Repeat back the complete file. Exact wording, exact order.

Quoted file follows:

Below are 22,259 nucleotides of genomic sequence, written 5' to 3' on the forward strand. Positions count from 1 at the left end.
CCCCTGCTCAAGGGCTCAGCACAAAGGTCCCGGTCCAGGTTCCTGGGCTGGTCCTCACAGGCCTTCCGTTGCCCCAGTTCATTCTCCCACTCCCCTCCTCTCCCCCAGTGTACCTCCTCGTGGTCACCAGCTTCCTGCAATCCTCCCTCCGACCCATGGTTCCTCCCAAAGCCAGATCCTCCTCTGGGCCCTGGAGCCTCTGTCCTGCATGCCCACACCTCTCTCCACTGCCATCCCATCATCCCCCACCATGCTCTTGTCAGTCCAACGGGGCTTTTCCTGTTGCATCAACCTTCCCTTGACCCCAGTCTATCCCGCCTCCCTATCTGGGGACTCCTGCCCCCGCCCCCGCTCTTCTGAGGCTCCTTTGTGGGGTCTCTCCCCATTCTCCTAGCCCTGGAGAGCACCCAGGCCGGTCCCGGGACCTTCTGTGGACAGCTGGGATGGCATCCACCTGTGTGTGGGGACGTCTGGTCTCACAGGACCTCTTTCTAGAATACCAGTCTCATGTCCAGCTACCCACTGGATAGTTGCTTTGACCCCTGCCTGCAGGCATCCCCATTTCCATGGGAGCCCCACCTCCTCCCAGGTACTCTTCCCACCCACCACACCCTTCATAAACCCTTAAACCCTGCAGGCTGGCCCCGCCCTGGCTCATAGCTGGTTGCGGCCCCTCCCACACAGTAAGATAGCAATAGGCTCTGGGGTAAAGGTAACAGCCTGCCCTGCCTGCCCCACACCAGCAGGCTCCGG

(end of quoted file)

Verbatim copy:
Below are 22,259 nucleotides of genomic sequence, written 5' to 3' on the forward strand. Positions count from 1 at the left end.
CCCCTGCTCAAGGGCTCAGCACAAAGGTCCCGGTCCAGGTTCCTGGGCTGGTCCTCACAGGCCTTCCGTTGCCCCAGTTCATTCTCCCACTCCCCTCCTCTCCCCCAGTGTACCTCCTCGTGGTCACCAGCTTCCTGCAATCCTCCCTCCGACCCATGGTTCCTCCCAAAGCCAGATCCTCCTCTGGGCCCTGGAGCCTCTGTCCTGCATGCCCACACCTCTCTCCACTGCCATCCCATCATCCCCCACCATGCTCTTGTCAGTCCAACGGGGCTTTTCCTGTTGCATCAACCTTCCCTTGACCCCAGTCTATCCCGCCTCCCTATCTGGGGACTCCTGCCCCCGCCCCCGCTCTTCTGAGGCTCCTTTGTGGGGTCTCTCCCCATTCTCCTAGCCCTGGAGAGCACCCAGGCCGGTCCCGGGACCTTCTGTGGACAGCTGGGATGGCATCCACCTGTGTGTGGGGACGTCTGGTCTCACAGGACCTCTTTCTAGAATACCAGTCTCATGTCCAGCTACCCACTGGATAGTTGCTTTGACCCCTGCCTGCAGGCATCCCCATTTCCATGGGAGCCCCACCTCCTCCCAGGTACTCTTCCCACCCACCACACCCTTCATAAACCCTTAAACCCTGCAGGCTGGCCCCGCCCTGGCTCATAGCTGGTTGCGGCCCCTCCCACACAGTAAGATAGCAATAGGCTCTGGGGTAAAGGTAACAGCCTGCCCTGCCTGCCCCACACCAGCAGGCTCCGG